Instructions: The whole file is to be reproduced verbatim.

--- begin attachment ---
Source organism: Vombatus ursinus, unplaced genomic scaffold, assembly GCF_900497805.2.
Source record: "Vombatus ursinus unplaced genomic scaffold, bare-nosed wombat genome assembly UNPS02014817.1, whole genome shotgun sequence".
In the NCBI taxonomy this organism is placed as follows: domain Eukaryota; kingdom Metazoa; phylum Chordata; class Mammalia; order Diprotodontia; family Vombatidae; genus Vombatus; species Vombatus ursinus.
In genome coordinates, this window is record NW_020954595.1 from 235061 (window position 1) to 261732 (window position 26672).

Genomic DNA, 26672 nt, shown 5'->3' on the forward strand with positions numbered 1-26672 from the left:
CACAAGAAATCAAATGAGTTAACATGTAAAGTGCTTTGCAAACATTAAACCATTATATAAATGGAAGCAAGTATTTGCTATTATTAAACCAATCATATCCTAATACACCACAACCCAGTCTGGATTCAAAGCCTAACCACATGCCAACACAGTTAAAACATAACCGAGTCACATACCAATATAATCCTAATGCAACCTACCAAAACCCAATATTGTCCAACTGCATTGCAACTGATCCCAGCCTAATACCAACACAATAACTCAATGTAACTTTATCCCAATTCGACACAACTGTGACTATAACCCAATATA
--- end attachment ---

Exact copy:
Source organism: Vombatus ursinus, unplaced genomic scaffold, assembly GCF_900497805.2.
Source record: "Vombatus ursinus unplaced genomic scaffold, bare-nosed wombat genome assembly UNPS02014817.1, whole genome shotgun sequence".
In the NCBI taxonomy this organism is placed as follows: domain Eukaryota; kingdom Metazoa; phylum Chordata; class Mammalia; order Diprotodontia; family Vombatidae; genus Vombatus; species Vombatus ursinus.
In genome coordinates, this window is record NW_020954595.1 from 235061 (window position 1) to 261732 (window position 26672).

Genomic DNA, 26672 nt, shown 5'->3' on the forward strand with positions numbered 1-26672 from the left:
CACAAGAAATCAAATGAGTTAACATGTAAAGTGCTTTGCAAACATTAAACCATTATATAAATGGAAGCAAGTATTTGCTATTATTAAACCAATCATATCCTAATACACCACAACCCAGTCTGGATTCAAAGCCTAACCACATGCCAACACAGTTAAAACATAACCGAGTCACATACCAATATAATCCTAATGCAACCTACCAAAACCCAATATTGTCCAACTGCATTGCAACTGATCCCAGCCTAATACCAACACAATAACTCAATGTAACTTTATCCCAATTCGACACAACTGTGACTATAACCCAATATA